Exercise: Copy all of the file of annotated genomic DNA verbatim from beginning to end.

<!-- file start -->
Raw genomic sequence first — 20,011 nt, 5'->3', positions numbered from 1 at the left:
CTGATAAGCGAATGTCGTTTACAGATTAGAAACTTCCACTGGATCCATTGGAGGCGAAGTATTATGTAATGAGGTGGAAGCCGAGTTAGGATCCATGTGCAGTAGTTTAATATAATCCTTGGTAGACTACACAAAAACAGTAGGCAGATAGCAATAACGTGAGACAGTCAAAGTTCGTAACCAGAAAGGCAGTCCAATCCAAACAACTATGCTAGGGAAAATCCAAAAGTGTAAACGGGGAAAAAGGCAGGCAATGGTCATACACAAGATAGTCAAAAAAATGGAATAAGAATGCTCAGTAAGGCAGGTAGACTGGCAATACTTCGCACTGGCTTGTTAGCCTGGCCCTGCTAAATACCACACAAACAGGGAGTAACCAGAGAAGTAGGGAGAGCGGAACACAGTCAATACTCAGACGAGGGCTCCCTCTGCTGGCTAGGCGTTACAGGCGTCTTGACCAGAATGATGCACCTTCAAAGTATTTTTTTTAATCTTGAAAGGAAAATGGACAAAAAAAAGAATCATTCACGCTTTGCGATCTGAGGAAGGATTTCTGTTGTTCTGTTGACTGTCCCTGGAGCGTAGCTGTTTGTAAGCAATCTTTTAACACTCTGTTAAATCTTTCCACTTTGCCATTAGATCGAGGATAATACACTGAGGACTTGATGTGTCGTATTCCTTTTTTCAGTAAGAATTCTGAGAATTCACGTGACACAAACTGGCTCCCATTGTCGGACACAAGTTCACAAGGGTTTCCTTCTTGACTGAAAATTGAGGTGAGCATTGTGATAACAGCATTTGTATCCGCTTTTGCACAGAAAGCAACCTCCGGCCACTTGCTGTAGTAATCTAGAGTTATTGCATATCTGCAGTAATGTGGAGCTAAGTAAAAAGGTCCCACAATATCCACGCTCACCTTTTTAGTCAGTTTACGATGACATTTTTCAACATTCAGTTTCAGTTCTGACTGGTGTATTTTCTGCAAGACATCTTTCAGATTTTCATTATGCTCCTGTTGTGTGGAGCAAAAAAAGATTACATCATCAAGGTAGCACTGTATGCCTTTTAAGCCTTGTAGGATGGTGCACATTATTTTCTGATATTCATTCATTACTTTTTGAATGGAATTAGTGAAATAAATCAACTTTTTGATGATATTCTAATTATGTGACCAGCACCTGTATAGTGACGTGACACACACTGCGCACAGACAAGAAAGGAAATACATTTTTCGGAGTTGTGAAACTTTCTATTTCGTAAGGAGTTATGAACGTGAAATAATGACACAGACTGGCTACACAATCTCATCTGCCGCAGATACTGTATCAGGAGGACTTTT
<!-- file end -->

Raw genomic sequence first — 20,011 nt, 5'->3', positions numbered from 1 at the left:
CTGATAAGCGAATGTCGTTTACAGATTAGAAACTTCCACTGGATCCATTGGAGGCGAAGTATTATGTAATGAGGTGGAAGCCGAGTTAGGATCCATGTGCAGTAGTTTAATATAATCCTTGGTAGACTACACAAAAACAGTAGGCAGATAGCAATAACGTGAGACAGTCAAAGTTCGTAACCAGAAAGGCAGTCCAATCCAAACAACTATGCTAGGGAAAATCCAAAAGTGTAAACGGGGAAAAAGGCAGGCAATGGTCATACACAAGATAGTCAAAAAAATGGAATAAGAATGCTCAGTAAGGCAGGTAGACTGGCAATACTTCGCACTGGCTTGTTAGCCTGGCCCTGCTAAATACCACACAAACAGGGAGTAACCAGAGAAGTAGGGAGAGCGGAACACAGTCAATACTCAGACGAGGGCTCCCTCTGCTGGCTAGGCGTTACAGGCGTCTTGACCAGAATGATGCACCTTCAAAGTATTTTTTTTAATCTTGAAAGGAAAATGGACAAAAAAAAGAATCATTCACGCTTTGCGATCTGAGGAAGGATTTCTGTTGTTCTGTTGACTGTCCCTGGAGCGTAGCTGTTTGTAAGCAATCTTTTAACACTCTGTTAAATCTTTCCACTTTGCCATTAGATCGAGGATAATACACTGAGGACTTGATGTGTCGTATTCCTTTTTTCAGTAAGAATTCTGAGAATTCACGTGACACAAACTGGCTCCCATTGTCGGACACAAGTTCACAAGGGTTTCCTTCTTGACTGAAAATTGAGGTGAGCATTGTGATAACAGCATTTGTATCCGCTTTTGCACAGAAAGCAACCTCCGGCCACTTGCTGTAGTAATCTAGAGTTATTGCATATCTGCAGTAATGTGGAGCTAAGTAAAAAGGTCCCACAATATCCACGCTCACCTTTTTAGTCAGTTTACGATGACATTTTTCAACATTCAGTTTCAGTTCTGACTGGTGTATTTTCTGCAAGACATCTTTCAGATTTTCATTATGCTCCTGTTGTGTGGAGCAAAAAAAGATTACATCATCAAGGTAGCACTGTATGCCTTTTAAGCCTTGTAGGATGGTGCACATTATTTTCTGATATTCATTCATTACTTTTTGAATGGAATTAGTGAAATAAATCAACTTTTTGATGATATTCTAATTATGTGACCAGCACCTGTATAGTGACGTGACACACACTGCGCACAGACAAGAAAGGAAATACATTTTTCGGAGTTGTGAAACTTTCTATTTCGTAAGGAGTTATGAACGTGAAATAATGACACAGACTGGCTACACAATCTCATCTGCCGCAGATACTGTATCAGGAGGACTTTT